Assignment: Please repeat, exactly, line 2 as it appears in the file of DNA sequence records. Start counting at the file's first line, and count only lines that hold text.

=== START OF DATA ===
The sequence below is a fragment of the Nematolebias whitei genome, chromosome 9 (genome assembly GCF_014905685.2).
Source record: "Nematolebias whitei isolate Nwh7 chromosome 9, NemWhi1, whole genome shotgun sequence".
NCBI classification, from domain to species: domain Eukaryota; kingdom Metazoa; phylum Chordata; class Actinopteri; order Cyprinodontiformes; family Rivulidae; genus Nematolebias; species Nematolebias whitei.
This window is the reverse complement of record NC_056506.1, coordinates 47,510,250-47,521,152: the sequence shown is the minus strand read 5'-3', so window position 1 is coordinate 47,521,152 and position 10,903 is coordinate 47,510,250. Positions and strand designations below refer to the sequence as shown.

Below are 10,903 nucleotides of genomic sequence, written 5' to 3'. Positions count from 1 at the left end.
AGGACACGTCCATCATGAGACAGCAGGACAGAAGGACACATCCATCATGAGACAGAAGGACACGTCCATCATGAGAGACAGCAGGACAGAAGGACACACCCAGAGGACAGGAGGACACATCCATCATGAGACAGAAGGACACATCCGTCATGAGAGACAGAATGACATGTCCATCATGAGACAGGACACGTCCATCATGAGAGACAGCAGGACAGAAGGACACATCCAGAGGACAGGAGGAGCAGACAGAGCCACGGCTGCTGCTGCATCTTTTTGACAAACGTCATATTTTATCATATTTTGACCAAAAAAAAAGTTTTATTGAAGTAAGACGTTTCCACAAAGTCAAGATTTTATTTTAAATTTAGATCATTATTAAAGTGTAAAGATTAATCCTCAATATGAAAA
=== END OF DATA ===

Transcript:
Source record: "Nematolebias whitei isolate Nwh7 chromosome 9, NemWhi1, whole genome shotgun sequence".